In a dramatic video, scientists show the behavior of cytotoxic T cells in our body as they hunt down and destroy cancer cells before moving on to their next target.
"Inside all of us lurks an army of serial killers whose primary function is to kill, and then kill again," says the video's narrator, Professor Gillian Griffiths, director of the Cambridge Institute for Medical Research in England.
These "serial killers" that hunt around in our body may sound like the stuff of science fiction, but they are very real immune system cells.
Cytotoxic T cells patrol our bodies with remarkable precision and efficiency as they seek out and annihilate cells that are cancerous or infected with dangerous viruses.
There are billions of these cellular assassins that are each about a tenth of the width of a human hair, and they move rapidly around their environment, looking out for "markers" on the surface of various cells to see if there are any abnormal or foreign molecules.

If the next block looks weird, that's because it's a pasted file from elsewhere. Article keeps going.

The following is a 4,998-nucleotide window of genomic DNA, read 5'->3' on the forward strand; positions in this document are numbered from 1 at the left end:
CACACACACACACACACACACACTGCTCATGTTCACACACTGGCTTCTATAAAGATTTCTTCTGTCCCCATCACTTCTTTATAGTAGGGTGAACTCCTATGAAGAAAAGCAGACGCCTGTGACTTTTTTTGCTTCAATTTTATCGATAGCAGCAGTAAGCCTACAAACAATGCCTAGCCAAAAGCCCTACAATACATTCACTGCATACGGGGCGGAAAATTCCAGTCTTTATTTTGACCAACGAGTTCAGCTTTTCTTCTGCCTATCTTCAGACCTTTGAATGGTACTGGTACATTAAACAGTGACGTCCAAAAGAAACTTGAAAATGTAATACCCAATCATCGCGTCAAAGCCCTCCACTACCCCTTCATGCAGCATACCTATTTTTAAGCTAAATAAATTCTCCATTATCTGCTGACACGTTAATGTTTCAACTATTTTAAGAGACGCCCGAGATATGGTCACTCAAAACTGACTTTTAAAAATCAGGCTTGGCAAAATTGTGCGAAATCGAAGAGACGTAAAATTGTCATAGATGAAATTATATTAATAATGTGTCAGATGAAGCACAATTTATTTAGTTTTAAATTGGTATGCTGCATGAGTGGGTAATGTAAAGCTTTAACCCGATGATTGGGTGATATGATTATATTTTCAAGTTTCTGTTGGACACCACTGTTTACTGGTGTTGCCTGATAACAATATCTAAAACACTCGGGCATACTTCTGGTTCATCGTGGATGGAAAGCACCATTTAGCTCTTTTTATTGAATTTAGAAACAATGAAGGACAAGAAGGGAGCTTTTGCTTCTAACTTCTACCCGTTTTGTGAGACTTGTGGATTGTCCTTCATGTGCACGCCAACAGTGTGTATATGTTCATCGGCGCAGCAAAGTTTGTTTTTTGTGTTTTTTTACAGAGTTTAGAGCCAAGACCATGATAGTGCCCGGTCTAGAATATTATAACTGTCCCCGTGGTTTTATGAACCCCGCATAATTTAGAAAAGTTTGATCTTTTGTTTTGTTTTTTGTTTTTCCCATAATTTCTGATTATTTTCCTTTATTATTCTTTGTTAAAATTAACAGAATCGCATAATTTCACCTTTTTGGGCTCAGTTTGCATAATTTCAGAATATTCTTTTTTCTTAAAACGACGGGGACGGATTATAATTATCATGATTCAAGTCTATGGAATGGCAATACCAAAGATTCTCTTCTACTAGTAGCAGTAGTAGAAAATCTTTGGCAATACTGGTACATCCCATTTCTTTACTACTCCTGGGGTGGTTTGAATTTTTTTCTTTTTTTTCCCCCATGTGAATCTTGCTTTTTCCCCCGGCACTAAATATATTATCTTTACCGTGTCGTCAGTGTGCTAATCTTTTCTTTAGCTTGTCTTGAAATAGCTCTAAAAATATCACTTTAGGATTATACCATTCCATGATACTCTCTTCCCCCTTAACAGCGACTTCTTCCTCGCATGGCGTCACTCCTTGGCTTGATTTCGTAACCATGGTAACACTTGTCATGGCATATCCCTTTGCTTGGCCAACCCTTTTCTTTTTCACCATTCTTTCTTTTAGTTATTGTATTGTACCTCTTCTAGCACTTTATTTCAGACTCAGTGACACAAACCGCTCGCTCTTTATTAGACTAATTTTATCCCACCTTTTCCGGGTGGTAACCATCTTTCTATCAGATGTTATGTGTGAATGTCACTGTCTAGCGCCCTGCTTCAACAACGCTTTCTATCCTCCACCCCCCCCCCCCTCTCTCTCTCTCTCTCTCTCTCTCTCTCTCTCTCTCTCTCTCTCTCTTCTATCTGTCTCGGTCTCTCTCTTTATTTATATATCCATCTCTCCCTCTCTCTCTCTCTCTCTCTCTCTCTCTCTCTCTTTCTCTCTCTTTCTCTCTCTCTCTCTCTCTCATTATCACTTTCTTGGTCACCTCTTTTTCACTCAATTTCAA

If they spot an intruder, they lock onto their target and kill them by injecting them with poisonous molecules called cytotoxins.
This incredible process was captured on film by researchers from the University of Cambridge, and the video was part of a study that was published in the journal Immunity.
[Image via Gillian Griffiths / Jonny Settle / Cambridge University]